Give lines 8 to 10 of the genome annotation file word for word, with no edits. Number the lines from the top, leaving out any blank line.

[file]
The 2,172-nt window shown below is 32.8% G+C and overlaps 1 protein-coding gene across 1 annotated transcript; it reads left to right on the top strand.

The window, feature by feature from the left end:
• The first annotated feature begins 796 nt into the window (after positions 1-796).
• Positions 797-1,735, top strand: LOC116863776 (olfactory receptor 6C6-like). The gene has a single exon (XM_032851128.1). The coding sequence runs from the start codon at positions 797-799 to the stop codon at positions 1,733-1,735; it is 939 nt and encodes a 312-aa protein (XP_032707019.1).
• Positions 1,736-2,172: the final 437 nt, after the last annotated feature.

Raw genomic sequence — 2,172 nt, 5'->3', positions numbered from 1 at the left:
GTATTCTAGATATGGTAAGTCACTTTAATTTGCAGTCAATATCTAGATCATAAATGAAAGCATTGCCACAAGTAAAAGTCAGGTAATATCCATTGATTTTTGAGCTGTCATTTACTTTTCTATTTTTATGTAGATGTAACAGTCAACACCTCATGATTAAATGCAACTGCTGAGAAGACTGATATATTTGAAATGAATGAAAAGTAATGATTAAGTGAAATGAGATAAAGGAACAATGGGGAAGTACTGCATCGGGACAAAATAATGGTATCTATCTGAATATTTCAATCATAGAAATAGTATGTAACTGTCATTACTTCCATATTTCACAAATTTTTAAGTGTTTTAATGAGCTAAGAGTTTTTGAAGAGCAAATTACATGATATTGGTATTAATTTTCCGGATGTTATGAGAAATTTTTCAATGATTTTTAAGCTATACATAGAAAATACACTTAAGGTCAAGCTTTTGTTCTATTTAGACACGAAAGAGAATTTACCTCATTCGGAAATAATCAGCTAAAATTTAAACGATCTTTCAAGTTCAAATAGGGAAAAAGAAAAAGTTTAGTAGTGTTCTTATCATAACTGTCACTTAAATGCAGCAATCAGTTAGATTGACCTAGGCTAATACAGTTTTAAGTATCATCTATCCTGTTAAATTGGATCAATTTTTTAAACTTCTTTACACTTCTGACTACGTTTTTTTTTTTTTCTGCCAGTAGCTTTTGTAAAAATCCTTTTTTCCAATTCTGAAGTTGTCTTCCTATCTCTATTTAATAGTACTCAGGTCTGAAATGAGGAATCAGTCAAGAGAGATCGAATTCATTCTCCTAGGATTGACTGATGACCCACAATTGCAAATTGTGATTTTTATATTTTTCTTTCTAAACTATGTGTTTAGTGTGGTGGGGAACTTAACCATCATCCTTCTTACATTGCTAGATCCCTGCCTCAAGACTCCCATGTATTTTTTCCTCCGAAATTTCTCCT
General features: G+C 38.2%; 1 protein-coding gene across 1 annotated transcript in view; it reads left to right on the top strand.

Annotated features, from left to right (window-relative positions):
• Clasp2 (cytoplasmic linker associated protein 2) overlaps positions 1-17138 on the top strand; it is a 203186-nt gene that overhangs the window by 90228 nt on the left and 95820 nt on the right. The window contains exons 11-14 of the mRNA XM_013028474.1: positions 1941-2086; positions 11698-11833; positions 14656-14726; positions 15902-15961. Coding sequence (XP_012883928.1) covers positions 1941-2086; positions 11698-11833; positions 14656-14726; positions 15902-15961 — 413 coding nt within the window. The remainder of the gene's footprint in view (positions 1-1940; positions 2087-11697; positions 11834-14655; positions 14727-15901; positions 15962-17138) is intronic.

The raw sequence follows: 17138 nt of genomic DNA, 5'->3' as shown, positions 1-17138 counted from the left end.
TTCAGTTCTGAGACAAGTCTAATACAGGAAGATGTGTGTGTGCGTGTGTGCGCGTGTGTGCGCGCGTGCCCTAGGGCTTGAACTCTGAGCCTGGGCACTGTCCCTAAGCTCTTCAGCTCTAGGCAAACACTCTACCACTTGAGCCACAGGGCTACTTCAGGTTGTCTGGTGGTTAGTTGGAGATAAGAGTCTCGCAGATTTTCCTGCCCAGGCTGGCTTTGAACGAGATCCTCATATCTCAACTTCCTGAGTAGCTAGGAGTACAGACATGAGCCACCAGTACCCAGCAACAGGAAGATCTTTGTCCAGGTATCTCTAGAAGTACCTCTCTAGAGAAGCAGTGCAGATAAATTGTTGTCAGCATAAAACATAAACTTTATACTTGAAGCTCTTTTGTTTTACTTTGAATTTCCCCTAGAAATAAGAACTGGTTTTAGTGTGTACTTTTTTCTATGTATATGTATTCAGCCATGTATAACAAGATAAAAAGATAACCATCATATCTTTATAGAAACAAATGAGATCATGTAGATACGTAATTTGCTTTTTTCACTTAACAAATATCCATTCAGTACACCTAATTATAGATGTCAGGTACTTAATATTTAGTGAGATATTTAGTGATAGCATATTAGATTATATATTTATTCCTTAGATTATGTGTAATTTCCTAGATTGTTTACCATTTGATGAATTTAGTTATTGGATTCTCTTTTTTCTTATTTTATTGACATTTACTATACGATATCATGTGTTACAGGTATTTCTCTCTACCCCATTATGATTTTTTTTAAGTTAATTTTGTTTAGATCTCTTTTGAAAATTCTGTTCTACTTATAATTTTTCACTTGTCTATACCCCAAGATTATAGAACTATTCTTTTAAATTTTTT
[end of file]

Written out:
General features: G+C 38.2%; 1 protein-coding gene across 1 annotated transcript in view; it reads left to right on the top strand.

Annotated features, from left to right (window-relative positions):
• Clasp2 (cytoplasmic linker associated protein 2) overlaps positions 1-17138 on the top strand; it is a 203186-nt gene that overhangs the window by 90228 nt on the left and 95820 nt on the right. The window contains exons 11-14 of the mRNA XM_013028474.1: positions 1941-2086; positions 11698-11833; positions 14656-14726; positions 15902-15961. Coding sequence (XP_012883928.1) covers positions 1941-2086; positions 11698-11833; positions 14656-14726; positions 15902-15961 — 413 coding nt within the window. The remainder of the gene's footprint in view (positions 1-1940; positions 2087-11697; positions 11834-14655; positions 14727-15901; positions 15962-17138) is intronic.